On a dark and howling night I sat in a friend's home, pencil in one hand, glass in the other, and took notes on six premium bourbons.
These were among the slew of better bourbons that have arrived the market recently. Sometimes called "single-barrel" or "small batch" bourbons, these are the corn whiskeys that distillers have taken extra care in producing, drawing them from selected barrels that have spent years in the middle rows of the rackhouse, the spot according to lore, where temperatures remain moderate and bourbon ages gracefully.
These pick-of-the-litter bourbons generally carry higher proofs, that is more alcohol, and more distinctive flavors than their fellow bourbons. They also carry bigger price tags, selling in the $30- to $40-a-bottle range.
Rather than definitive sampling of every premium bourbon on the market, this was a small excursion into the land of better bourbon. My fellow taster was a colleague from The Sun, Fred Rasmussen, who like me, regards himself as a friend of well-made whiskey. We poured a sample of each of the six bourbons in glasses and examined their copper colors. We sniffed their aromas. Then we sipped, noting the flavor and finish of each sample, and scribbled comments. No ice. No mixers. No singing. A passer-by would have thought we were two thirsty auditors.
When we tallied our results we had come to virtually opposite conclusions. His favorite of the six was Booker's, named after Booker Noe, the reigning whiskey maker at Jim Beam. This was whiskey Rasmussen found "Rolls-Royce smooth." I rated it fifth, saying its high-octane 124 proof could "knock your gums out." My favorite was Blanton's. Drinking this silky smooth bourbon, I wrote "must be what it feels like to be rich." Rasmussen, on the other hand, thought Blanton's was "a little shy" in aroma, and rated it third among six.
His favorites were Booker's, then Baker's, Blanton's, Basil Hayden's, Wild Turkey Kentucky Spirit and Knob Creek. My rankings were Blanton's, Basil Hayden's, Wild Turkey Kentucky Spirit, Knob Creek, Booker's and Baker's.
Besides tasting bourbon, I learned a bit about its Maryland roots. Ed O'Daniel, president of the Kentucky Distillers Association, told me his theory that the original bourbon makers came to Kentucky by way of Southern Maryland.
Years ago, immigrants from Scotland and Ireland made their way to St. Mary's and Charles counties, he said, but were lured to the Kentucky territory by "corn grants." The grants, dispensed by the governor of Virginia, who then presided over the Kentucky territory, gave land to settlers who promised to grow corn.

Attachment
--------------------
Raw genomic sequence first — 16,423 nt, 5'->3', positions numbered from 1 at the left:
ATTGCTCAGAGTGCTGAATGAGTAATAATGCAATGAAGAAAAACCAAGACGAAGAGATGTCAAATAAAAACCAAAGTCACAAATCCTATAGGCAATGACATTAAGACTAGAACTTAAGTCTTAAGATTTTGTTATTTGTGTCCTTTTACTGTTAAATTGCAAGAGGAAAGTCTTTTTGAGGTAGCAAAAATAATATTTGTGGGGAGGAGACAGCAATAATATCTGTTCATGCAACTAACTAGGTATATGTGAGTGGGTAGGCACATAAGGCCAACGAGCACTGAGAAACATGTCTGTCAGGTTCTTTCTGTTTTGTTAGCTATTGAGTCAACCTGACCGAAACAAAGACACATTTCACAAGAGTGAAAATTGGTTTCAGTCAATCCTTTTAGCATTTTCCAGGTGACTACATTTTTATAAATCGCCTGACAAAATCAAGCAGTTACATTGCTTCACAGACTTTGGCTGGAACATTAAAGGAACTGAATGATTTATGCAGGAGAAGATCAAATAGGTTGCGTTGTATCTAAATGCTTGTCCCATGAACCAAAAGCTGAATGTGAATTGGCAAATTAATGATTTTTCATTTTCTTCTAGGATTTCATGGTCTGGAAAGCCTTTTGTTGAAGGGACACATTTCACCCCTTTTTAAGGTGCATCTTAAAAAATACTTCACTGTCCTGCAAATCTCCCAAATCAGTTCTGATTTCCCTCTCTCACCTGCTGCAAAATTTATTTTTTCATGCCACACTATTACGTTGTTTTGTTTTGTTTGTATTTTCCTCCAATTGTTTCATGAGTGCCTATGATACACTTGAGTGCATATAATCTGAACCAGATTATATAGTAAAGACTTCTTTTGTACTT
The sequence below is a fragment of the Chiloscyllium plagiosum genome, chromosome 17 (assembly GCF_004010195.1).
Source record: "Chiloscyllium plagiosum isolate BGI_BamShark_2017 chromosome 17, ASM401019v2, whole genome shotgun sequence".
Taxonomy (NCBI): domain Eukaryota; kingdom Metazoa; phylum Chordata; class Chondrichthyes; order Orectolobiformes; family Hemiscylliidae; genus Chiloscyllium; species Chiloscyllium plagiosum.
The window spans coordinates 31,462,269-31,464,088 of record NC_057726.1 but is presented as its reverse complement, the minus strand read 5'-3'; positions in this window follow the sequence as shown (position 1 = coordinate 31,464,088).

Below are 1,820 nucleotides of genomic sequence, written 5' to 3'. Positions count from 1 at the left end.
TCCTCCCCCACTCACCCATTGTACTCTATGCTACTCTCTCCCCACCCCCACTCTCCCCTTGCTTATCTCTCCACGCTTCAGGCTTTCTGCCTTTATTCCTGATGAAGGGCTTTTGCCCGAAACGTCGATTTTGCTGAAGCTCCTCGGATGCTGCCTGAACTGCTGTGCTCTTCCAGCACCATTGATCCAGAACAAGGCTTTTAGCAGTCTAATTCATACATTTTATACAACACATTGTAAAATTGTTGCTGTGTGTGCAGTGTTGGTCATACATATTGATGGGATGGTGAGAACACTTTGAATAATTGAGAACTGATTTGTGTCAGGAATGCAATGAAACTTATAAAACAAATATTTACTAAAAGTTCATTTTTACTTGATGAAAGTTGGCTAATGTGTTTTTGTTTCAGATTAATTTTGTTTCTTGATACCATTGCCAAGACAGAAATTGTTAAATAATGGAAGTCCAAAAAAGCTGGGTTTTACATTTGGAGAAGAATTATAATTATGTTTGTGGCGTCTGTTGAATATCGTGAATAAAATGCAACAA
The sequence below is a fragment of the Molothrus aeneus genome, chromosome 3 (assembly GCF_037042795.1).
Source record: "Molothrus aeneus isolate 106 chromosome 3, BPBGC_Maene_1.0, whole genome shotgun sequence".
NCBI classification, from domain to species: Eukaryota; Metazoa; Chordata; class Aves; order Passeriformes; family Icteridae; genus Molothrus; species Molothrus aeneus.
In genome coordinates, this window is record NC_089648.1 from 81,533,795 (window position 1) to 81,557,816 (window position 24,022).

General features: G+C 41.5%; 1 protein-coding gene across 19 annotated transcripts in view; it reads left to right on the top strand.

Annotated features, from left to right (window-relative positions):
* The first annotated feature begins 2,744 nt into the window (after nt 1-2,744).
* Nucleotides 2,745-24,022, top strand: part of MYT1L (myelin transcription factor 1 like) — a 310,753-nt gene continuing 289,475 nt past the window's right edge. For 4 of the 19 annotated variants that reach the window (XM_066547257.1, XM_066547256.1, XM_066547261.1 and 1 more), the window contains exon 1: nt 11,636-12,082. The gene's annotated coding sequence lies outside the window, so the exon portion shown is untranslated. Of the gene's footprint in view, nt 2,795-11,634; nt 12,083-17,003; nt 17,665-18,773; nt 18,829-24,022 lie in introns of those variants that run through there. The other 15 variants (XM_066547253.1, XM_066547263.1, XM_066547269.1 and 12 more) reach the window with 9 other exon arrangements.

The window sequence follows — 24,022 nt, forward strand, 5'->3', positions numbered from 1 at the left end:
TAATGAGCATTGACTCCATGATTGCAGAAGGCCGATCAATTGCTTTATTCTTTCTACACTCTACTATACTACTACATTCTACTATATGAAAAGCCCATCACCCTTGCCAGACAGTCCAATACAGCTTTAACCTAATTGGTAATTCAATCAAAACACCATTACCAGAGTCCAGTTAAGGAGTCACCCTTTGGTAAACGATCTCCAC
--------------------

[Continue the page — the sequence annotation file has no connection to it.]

The Kentucky settlers ended up growing much more corn than " they needed. And so, these Scotch-Irish folks "did what they knew how to do," O'Daniel said. "They made whiskey."
The whiskey makers did have to change an ingredient. Before they came "west," the whiskey makers made their liquor with another readily available grain, rye. But once they got past the Cumberland Gap, they made their whiskey from the abundant supplies of corn. Then they shipped the whiskey in barrels made from the native white oak trees, down the Ohio and Mississippi rivers to New Orleans, and the American bourbon industry was born.
This theory of the Maryland heritage of Kentucky bourbon makers is strengthened, O'Daniel said, when he visits Southern Maryland and reads the names in small-town telephone books.
"When I read the names in the Leonardtown phone book, it is like reading the names in the phone book of Lebanon, Ky. There are all those Scotch-Irish names . . . like Mattingly and O'Daniel," suggesting, he said, that the families are linked. O'Daniel added that his own family hailed from Charles and St. Mary's counties.
Nowadays, the buzz in the bourbon industry is the willingness of some consumers to pay more for a better bourbon.
"If you are the kind of person who is into appreciating locally made beers, or single-malt Scotch, then premium bourbon is right in there," Chuck Cowdery told me.
Cowdery is a bourbon enthusiast. He worked in the industry for 15 years, and he wrote, produced and directed a public-television documentary about bourbon called "Made and Bottled in Kentucky." He also writes for special-interest publications. For instance, in The Malt Advocate, a new magazine from Emmaus, Pa., sold in Baltimore-area liquor stores and "dedicated to the discerning consumption of beer and whiskey," Cowdery explained how Jim Beam uses two formulas, or mash bills -- one using 77 percent corn and 13 percent rye, another using 63 percent corn and 27 percent rye -- plus 10 percent malt to make its various whiskeys.
When I talked to him, Cowdery said the interest in premium bourbons was one of the few bright spots in the otherwise drab bourbon industry. Overall, Americans are drinking about half as much bourbon as they drank about 20 years ago, he said. But sales of the better bourbons are increasing.
Cowdery views the industry commotion over the high-end bourbons as a mixed blessing. He points out, for instance, that a number of the bourbons are made from the same recipe. Differences in their flavors could come from the way these bourbons are filtered, proofed or aged.
At the end of our tasting, Rasmussen and I decided that while the chemistry of the better bourbons was daunting, we were not discouraged. We liked the taste of the good stuff. We added the names of several top-dollar bourbons to a couple of Christmas lists -- ours.